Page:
Here are the shows you can see at the University of Michigan Planetarium right now


ANN ARBOR – The weather is getting colder and you might be looking for more indoor activities these days.

The Planetarium & Dome Theater at the University of Michigan Natural History Museum offers rotating shows and tickets are $8 per person.

Transport yourself to another galaxy or discover underwater sea monsters while enjoying reclining seats.

Here is the program of shows at the moment at the planetarium:

Fridays, Saturdays and Sundays

  • Sea Monsters: 11:30 a.m.

  • Sky tonight: 12:30 p.m.

  • March: One thousand and one: 1:30 p.m.

  • Sky tonight: 2:30 p.m.

Tickets can be purchased at the museum shop on the day of the show. Currently, the theater is operating at half capacity to allow for social distancing between guests.

Here is a description of each of the shows, from the UMMNH website:

sea ​​monsters

The film follows a curious and adventurous Dolichorhynchops – colloquially known as “dolly” – as she journeys across the most dangerous oceans in history. Along the way, she encounters long-necked plesiosaurs, giant turtles, huge fish, ferocious sharks, and the most dangerous sea monster of all, the mosasaur.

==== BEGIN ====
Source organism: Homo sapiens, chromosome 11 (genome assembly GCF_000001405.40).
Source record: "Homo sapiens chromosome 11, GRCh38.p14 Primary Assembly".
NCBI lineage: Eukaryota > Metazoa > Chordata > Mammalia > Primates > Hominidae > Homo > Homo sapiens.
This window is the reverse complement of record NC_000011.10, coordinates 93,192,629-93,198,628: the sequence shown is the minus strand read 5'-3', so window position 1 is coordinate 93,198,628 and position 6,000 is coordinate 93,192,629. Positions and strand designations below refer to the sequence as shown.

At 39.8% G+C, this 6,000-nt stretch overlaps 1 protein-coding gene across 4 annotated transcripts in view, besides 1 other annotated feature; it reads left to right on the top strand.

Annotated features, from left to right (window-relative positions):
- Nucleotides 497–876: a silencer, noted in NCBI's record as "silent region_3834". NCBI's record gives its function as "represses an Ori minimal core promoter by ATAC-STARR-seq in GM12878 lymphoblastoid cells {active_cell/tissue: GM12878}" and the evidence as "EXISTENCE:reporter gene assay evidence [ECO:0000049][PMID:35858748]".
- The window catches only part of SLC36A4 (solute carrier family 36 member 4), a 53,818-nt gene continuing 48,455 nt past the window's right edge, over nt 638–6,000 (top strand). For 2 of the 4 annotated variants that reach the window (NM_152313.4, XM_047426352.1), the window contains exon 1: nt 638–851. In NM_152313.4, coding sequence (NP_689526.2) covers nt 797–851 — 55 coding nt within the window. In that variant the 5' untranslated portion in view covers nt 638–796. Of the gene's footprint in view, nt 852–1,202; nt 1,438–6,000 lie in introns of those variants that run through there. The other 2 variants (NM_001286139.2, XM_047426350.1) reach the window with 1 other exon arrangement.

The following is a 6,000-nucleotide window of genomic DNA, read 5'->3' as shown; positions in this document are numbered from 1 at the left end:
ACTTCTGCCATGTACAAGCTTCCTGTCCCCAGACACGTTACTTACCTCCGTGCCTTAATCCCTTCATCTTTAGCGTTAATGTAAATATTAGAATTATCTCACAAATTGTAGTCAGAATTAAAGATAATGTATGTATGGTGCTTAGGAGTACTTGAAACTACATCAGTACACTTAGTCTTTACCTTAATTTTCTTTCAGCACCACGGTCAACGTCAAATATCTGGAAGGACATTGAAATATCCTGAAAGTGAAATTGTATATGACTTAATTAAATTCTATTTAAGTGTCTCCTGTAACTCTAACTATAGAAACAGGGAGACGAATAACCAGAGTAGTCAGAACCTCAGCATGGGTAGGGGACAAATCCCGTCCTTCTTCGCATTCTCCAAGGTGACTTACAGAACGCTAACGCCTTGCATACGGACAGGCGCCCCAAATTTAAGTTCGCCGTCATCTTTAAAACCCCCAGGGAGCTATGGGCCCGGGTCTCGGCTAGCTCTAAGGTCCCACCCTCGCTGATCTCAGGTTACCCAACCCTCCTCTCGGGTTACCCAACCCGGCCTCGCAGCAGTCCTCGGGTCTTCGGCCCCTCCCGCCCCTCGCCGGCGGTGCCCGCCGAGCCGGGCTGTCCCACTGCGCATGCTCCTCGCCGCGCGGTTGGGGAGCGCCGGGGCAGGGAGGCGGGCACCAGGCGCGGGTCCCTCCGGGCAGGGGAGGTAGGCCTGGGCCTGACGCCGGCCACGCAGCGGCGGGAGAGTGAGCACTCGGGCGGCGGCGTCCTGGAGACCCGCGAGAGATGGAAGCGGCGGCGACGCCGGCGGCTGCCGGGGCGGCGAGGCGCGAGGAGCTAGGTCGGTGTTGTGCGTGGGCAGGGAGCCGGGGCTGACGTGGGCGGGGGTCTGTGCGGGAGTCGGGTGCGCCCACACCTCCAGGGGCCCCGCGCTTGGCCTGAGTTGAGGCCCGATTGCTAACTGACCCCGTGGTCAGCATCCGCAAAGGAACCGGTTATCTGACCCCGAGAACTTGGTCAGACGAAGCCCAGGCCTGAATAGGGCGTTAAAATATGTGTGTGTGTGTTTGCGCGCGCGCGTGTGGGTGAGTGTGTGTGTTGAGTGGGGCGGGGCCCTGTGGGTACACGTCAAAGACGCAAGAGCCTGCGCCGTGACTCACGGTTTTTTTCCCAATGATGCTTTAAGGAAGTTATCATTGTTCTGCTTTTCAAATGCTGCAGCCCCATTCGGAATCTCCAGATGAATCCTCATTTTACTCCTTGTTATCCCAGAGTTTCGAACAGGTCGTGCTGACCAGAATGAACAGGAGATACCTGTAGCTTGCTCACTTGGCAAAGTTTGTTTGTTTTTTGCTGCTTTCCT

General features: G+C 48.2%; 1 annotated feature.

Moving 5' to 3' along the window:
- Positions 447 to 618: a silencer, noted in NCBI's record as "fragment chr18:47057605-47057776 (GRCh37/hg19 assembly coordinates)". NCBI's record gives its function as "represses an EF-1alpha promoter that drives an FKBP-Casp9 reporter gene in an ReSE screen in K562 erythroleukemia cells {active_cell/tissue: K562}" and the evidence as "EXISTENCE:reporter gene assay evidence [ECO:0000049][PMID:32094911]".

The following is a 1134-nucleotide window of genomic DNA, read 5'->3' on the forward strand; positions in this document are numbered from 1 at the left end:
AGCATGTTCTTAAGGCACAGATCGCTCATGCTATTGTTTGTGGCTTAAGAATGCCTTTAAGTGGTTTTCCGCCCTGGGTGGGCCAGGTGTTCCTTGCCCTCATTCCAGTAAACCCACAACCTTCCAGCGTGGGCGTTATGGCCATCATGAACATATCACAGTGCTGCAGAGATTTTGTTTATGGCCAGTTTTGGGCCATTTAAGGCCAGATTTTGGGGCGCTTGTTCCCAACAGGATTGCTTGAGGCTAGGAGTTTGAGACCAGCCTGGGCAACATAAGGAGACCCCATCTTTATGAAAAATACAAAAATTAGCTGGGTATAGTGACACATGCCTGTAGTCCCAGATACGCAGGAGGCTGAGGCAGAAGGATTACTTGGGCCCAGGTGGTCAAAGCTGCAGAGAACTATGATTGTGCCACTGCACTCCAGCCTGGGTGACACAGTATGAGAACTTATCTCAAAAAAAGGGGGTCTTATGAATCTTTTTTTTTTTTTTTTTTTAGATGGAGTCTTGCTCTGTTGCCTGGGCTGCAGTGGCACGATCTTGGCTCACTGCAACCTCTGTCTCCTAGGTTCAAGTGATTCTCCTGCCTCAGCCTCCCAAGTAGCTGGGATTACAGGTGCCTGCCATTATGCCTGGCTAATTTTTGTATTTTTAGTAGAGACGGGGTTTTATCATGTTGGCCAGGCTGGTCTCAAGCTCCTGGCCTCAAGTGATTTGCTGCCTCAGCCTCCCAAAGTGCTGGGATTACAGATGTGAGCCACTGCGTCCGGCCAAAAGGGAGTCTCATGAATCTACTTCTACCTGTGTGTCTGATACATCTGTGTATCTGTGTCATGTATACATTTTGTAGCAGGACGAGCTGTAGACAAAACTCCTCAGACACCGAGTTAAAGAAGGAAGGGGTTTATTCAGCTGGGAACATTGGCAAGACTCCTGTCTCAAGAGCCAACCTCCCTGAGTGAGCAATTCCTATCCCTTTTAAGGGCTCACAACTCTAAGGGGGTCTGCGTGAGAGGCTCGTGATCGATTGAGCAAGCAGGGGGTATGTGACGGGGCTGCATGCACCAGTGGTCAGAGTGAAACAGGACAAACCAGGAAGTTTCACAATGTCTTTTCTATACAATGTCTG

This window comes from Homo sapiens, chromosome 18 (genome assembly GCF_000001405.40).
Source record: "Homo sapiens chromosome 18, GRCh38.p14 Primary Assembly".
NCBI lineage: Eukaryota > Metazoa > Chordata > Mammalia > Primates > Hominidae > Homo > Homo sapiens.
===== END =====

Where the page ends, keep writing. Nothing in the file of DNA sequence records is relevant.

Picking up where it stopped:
sky tonight

A live presentation on what to find in the sky tonight and for the next few weeks. This presentation includes how to find cardinal directions for yourself with the North Star, current and upcoming constellations, visible planets, some seasonal deep sky objects, and other interesting astronomical visualizations. If you want to be able to look up from your own backyard and know what to look for, this is the show for you.

March: one thousand and one

Mars: One Thousand One tells the story of what humans might face on the first manned trip to Mars. Journalist Miles O’Brien reports live from his Space Headquarters television studio in New York City as events unfold for the crew during their 1001-day mission. You will witness firsthand their brave attempts to put human footprints on Mars and return safely to Earth. This journey is made possible by the greatest technical feat of all time and loaded with scientific experiments.

Even better? Before or after the show, you can explore all that the museum has to offer.

Admission to the museum is free and opening hours are 10 a.m. to 4 p.m. Tuesday through Sunday. The museum is closed on Mondays.

The UM Museum of Natural History is located at 1105 N. University Ave.

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